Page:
There is a face mask shortage in San Francisco. This morning, the air quality in the Bay Area was worse than in Beijing, which is notorious for having some of the unhealthiest air in the world. In what is being called one of the worst firestorms in California history, smoke heavy with soot continues to blow across the state. In San Francisco, more than an hour’s drive south from the epicenter of the blazes in Santa Rosa, many people are wearing face masks in an attempt to shield themselves from the pollution that hangs like a curtain in the hazy air. Local hardware stores have sold out of face masks. The forecast for the next few days in the region is that the air quality is going to get worse. The death toll from California’s wildfires continues to increase, with a total of 29, matching California’s deadliest blaze, the 1933 Griffith Park blaze in Los Angeles. The number is expected to climb. Officials say there are around 8,000 firefighters currently fighting the flames with more help pouring in from neighboring states every day. Dangerous winds have been whipping up off and on, not only in Napa but in Sonoma County, too. Despite the threat, officials are sending targeted search teams into burned areas to find hundreds of people still unaccounted for. Some 3,500 homes and businesses have been destroyed by the blazes. As the wildfires raged for a fourth day, they have continued to grow in size and cross county lines, as 45 miles per hour winds whipped the flames and negated almost all efforts to contain the fires. A total count of 22 fires on Wednesday changed to 21 today because two large fires had merged together.
JPMorgan Chase easily beat Wall Street’s third-quarter profit expectations, with loan growth and higher interest rates more than offsetting weakness in its markets-related unit. Overall, JPMorgan’s profit rose 7.1 percent in the third quarter compared with the year-ago period, to $6.73 billion, or $1.76 per share. Analysts had expected earnings of $1.65 per share.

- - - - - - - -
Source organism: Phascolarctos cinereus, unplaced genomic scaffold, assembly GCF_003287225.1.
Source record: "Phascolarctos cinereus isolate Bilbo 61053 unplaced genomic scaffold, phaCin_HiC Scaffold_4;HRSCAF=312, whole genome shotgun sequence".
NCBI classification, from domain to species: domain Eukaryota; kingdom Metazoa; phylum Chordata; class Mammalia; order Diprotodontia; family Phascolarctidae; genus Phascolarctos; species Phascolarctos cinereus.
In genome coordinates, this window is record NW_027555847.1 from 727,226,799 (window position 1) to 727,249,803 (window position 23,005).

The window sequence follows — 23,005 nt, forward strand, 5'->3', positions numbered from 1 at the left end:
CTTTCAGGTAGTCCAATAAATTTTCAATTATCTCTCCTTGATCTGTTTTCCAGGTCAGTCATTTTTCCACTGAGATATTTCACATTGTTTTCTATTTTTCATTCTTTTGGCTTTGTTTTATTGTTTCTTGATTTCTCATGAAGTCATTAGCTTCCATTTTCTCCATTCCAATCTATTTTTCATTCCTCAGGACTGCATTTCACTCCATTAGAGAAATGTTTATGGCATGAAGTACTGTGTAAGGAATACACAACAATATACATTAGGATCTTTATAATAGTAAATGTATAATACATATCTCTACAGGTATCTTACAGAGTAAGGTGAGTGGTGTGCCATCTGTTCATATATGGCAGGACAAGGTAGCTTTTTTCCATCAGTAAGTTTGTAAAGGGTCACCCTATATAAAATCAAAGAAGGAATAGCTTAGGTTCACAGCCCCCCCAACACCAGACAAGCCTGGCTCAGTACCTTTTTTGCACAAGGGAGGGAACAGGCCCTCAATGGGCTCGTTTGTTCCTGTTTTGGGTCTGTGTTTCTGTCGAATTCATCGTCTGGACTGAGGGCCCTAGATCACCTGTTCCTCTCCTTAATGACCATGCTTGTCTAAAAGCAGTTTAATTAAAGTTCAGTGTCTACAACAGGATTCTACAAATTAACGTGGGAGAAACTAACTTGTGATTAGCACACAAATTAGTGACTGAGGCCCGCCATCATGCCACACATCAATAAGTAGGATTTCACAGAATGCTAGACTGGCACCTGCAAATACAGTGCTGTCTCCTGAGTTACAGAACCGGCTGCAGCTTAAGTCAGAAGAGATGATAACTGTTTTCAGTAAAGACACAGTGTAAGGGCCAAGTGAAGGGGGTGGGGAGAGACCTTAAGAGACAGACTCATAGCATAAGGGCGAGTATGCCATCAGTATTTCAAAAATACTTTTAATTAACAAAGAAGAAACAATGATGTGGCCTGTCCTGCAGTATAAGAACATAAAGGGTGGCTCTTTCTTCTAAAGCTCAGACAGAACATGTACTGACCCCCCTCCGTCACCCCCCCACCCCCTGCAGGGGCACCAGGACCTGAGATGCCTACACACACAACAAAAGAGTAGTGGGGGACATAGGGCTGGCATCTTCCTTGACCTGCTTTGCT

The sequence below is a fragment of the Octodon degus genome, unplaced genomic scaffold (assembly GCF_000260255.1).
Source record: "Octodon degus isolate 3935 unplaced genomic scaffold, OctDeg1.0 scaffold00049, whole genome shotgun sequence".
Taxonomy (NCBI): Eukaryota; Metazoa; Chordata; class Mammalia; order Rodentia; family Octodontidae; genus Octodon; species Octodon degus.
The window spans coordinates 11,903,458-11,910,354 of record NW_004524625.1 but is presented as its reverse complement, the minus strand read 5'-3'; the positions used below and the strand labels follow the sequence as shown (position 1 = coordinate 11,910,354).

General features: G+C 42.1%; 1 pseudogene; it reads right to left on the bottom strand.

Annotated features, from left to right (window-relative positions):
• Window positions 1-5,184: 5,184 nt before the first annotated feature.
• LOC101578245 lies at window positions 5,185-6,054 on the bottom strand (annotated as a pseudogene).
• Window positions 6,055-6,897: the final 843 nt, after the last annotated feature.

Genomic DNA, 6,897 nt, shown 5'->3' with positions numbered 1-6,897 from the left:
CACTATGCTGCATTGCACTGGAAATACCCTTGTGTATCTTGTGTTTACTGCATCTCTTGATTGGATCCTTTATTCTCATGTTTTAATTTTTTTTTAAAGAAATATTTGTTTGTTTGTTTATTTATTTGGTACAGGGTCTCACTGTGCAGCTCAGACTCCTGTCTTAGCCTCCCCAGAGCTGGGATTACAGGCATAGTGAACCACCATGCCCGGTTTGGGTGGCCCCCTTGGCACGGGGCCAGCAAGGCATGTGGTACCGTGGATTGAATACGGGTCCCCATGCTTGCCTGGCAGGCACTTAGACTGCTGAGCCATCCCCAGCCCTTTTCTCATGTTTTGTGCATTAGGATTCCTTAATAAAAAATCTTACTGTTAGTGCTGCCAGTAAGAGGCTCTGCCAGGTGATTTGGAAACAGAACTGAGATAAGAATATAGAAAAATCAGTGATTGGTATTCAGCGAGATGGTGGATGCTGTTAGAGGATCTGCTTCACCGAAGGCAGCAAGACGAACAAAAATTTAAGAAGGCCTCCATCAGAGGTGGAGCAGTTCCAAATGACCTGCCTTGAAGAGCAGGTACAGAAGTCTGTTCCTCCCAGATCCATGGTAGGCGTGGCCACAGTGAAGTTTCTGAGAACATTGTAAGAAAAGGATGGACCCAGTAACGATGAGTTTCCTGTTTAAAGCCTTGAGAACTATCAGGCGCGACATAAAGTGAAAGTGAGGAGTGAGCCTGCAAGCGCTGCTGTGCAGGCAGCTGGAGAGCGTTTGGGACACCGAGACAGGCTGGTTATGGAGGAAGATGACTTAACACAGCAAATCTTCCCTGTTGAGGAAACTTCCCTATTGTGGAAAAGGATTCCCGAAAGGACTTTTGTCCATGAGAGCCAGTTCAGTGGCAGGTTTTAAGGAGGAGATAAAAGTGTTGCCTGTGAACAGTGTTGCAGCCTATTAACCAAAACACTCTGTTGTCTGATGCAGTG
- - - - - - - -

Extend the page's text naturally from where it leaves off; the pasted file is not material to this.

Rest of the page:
Citigroup reported third-quarter earnings of $1.42 per share, a nearly 8% beat. Wall Street estimated earnings of $1.32 per share. Revenues grew 2% year-over-year to $18.2 billion, beating estimates of $17.8 billion. The bottom line benefited from the $355 million gain on the sale of its fixed-income analytics business, which added $0.13 in earnings per share. EPS was down 2%, excluding this item. Fixed-income trading took a 16% hit year-over-year.
Both JPMorgan and Citigroup that they boosted their reserves for consumer-loan losses by the most in more than four years. Both lenders set aside money last quarter because they expected write-offs for credit-card lending to climb in periods ahead, with Citigroup saying the increase is coming faster than it had anticipated.
AT&T, the No. 2 U.S. wireless carrier, which owns satellite television service DirecTV, said that it lost 90,000 U.S. video subscribers in the quarter due to intense competition in traditional pay TV markets and the impact of the recent hurricanes. AT&T said it added roughly 300,000 subscribers to DirecTV Now, its cheaper option for customers who want to stream television over the internet. That means the company lost 390,000 subscribers to its satellite and U-verse services, who are considered to be higher-value customers.
Rising energy costs led prices at the wholesale level to climb 0.4% in September. The producer price index, which measures inflation pressures before they reach the consumer, has risen 2.6% over the past 12 months. September’s burst of inflation is likely the result of oil refineries shuttering along the Gulf of Mexico due to Hurricane Harvey toward the end of August. As a result, gasoline prices surged 10.9% in September.
Initial jobless claims fell by 15,000 to 243,000 in the first week of October to mark the lowest level in six weeks.
Equifax has taken one of its customer help website pages offline as its security team looks into reports of another potential cyber breach at the credit reporting company, which recently disclosed a hack that compromised the sensitive information of more than 145 million people. The move came after an independent security analyst found part of Equifax’s website was under the control of attackers trying to trick visitors into installing fraudulent Adobe Flash updates that could infect computers with malware. So, people who were afraid their data had been stolen, went to the site and infected their computers with malware.